A few weeks back, despite my busy late-summer schedule, I finally made it to Portland’s DevOps user group: pdxdevops. It’s been at the top of my "must check out" list for quite some time. Why? Well, a big game changer in software development over the last decade has been the commodification of hardware. We can now spin up dozens of Amazon EC2 web servers at a reasonable price, but who will configure them all? Traditionally someone from the Ops department would build a server or two, then install your company's web app. If you have to manage 50 servers, that could take hours of clicks and manual effort!
So, what can we do? Eventually, developers and operations folks started conspiring to automate this type of work. Some organizations historically separated these departments, but others have brought them back together, because automating this stuff requires expertise from both specialties: coding, scripting, network/server administration and monitoring. The hybrid role, dubbed "DevOps", is starting to appear in job postings. There are also tools and best practices emerging, and I’ve been curious to hear what local DevOps gurus think about the options available today.
The Event - PDX Dev Ops
The meet-up was hosted at Cloudability, a local start-up and PIE graduate that helps companies track their cloud spending. They use cloud servers (Heroku, AWS) to run their service, and use the DevOps tools and techniques to automate the provisioning of their servers. Being a new start-up, their office downtown is packed with cool stuff: shiny new iMacs, framed articles from the tech press (TechCrunch, WSJ, etc), and tasty beverages on tap in the kitchen (beer and Kombucha!).
Last month’s topic was Ansible, a new DevOps framework that Cloudability had been evaluating. Carl Hall presented and compared Ansible to the other popular infrastructure orchestration tools: Puppet, Chef, Salt, and custom scripts. Carl posted his slides up here, which include great comparison charts that explain the different approaches and features of each platform.
Who I Met
I met Brad Heller and Carl Hall from Cloudability’s dev team. Both had fun cloud-management war stories from the trenches of the start-up battle. Their summer intern, Colby Aley, showed me his awesome "company dashboard" project. My team’s summer intern also made a corporate dashboard, so apparently it’s the new hot side-project. I also met Lindsay Smith, a fellow PDX tech meet-up enthusiast, and we compared notes on the most interesting local user groups.
What I Learned
The two main styles of DevOps platforms are Imperative (listing out each step for building a new server) and Declarative (say what you want on the new server, the tool will figure out how to make it happen). Some tools like Puppet and Chef have a custom DSL (domain specific language) and a steep learning curve, but are very powerful once mastered. Other tools, like Ansible, are helpful additions to existing custom scripts. They do a few things well, and are easy to integrate if you already have scripts that automate your deployment.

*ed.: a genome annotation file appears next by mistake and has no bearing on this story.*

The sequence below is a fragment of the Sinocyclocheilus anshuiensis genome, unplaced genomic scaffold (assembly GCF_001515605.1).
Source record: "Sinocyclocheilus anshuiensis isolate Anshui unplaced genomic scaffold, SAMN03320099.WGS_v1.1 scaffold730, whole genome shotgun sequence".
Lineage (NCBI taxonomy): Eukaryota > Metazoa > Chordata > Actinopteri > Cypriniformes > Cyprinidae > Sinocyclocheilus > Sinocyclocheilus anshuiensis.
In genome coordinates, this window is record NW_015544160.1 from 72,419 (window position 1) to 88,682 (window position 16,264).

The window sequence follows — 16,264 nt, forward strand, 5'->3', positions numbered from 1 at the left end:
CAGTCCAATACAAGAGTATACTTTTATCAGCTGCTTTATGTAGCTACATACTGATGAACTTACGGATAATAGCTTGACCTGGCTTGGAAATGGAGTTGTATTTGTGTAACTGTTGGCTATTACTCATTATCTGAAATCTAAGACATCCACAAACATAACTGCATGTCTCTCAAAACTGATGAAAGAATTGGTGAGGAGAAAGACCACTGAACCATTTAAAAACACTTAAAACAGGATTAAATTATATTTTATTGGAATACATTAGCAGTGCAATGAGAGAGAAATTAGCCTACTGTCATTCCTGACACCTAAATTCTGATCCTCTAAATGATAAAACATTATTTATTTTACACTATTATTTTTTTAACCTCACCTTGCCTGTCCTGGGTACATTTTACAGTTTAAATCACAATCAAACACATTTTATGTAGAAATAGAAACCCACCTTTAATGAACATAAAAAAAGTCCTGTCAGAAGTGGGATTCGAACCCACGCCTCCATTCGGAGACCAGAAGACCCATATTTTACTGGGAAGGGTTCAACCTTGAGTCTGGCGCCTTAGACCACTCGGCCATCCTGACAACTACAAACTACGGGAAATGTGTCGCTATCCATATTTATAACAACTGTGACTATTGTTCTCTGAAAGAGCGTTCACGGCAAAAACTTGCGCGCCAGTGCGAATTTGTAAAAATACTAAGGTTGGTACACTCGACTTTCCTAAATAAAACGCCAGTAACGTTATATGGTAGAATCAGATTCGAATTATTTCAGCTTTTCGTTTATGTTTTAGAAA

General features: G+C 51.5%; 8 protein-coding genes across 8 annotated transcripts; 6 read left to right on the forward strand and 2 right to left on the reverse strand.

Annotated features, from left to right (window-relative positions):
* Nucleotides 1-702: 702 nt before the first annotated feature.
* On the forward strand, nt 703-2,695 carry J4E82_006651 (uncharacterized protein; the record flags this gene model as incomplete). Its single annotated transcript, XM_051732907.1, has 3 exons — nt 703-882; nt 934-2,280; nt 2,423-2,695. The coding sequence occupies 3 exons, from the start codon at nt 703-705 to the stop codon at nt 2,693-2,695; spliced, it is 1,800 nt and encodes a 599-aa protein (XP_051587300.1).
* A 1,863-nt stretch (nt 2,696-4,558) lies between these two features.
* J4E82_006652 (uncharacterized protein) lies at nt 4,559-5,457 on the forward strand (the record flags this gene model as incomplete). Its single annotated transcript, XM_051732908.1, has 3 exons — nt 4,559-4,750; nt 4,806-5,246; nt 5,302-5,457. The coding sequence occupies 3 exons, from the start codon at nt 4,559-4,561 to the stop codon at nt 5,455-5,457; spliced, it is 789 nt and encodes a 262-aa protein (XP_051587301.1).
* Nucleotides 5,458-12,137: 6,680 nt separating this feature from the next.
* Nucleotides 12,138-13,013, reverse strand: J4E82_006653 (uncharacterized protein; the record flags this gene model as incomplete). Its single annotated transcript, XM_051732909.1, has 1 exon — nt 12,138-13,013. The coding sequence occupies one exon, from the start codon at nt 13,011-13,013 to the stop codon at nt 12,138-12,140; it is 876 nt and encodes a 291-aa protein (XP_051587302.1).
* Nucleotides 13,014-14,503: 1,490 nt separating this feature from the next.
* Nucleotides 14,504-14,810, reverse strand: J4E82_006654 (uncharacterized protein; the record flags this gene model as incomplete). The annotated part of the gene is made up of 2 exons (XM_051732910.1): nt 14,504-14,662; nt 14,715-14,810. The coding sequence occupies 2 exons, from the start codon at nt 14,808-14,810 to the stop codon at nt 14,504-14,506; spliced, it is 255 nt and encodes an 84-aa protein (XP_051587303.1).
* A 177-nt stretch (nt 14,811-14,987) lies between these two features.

One example of how these tools are different was the management of secret passwords (SSH keys). The more mature tools like Puppet and Chef had solutions for moving around private keys, which ensure access security on your brand new servers. For the more light-weight tools like Ansible, they had to use "Sneakernet" to walk the keys over to a co-workers workstation.
I’m a DevOps novice, so I learned a ton. Most of the tools discussed helped with automating deployment on Linux. Even though my company develops mainly for Windows server, the high-level DevOps concepts are applicable to any OS. Also, I noticed that Puppet and Chef both offer Windows support.
It’s nice that Puppet Labs, another local company, is such a major player in the emerging DevOps tool market. Several employees from Puppet attended and offered their insider perspective on various tools and features. If you’re a DevOps newbie like me, I highly recommend swinging by pdxdevops. Their monthly meetings are listed on Calagator, and they announce the agenda on their Google Group. They also mentioned that the upcoming DevOps Day conference (Nov. 4-5th) will be a great place to learn more.
I’m presently touring around Romania, but right after I return to the states TAO is hosting Ignite Health at OHSU. All the lightning talks will be related to healthcare software. I’m definitely planning to attend and several of my Kryptiq co-workers will be there too.